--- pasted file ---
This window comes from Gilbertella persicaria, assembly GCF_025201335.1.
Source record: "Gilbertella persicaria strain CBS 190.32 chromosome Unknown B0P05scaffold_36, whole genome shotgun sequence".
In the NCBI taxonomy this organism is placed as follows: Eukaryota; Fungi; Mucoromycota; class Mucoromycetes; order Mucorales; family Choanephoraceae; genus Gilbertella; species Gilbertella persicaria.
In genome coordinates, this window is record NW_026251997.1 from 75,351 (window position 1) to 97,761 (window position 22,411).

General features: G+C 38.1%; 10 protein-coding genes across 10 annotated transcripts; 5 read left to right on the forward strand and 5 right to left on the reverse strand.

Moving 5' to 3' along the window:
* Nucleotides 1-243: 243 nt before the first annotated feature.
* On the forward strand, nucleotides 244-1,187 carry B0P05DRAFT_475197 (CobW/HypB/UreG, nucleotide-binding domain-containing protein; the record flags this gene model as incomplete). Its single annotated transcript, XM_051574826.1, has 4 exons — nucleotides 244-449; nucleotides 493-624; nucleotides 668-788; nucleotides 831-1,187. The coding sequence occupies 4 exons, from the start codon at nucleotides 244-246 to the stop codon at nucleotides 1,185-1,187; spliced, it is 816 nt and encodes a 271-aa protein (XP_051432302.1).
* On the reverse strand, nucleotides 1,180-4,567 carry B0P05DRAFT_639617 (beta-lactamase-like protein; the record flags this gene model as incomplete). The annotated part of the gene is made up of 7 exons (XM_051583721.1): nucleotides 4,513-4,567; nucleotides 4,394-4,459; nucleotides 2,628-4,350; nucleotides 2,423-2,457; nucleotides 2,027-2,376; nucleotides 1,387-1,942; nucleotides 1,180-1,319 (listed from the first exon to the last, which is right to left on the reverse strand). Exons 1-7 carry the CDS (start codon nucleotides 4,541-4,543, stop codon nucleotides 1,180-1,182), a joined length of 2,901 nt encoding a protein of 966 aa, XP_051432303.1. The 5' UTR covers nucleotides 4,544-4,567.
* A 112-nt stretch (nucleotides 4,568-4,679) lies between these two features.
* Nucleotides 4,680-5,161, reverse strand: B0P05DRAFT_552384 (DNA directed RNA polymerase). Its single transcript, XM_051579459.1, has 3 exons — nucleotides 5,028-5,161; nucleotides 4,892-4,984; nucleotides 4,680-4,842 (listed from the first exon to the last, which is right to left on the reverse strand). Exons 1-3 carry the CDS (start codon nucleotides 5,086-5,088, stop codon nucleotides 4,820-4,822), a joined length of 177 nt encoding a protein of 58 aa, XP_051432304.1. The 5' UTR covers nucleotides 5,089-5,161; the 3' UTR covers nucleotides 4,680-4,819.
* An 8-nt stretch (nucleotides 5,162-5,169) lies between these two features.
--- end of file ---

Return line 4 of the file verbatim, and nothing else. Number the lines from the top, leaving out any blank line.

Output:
In genome coordinates, this window is record NW_026251997.1 from 75,351 (window position 1) to 97,761 (window position 22,411).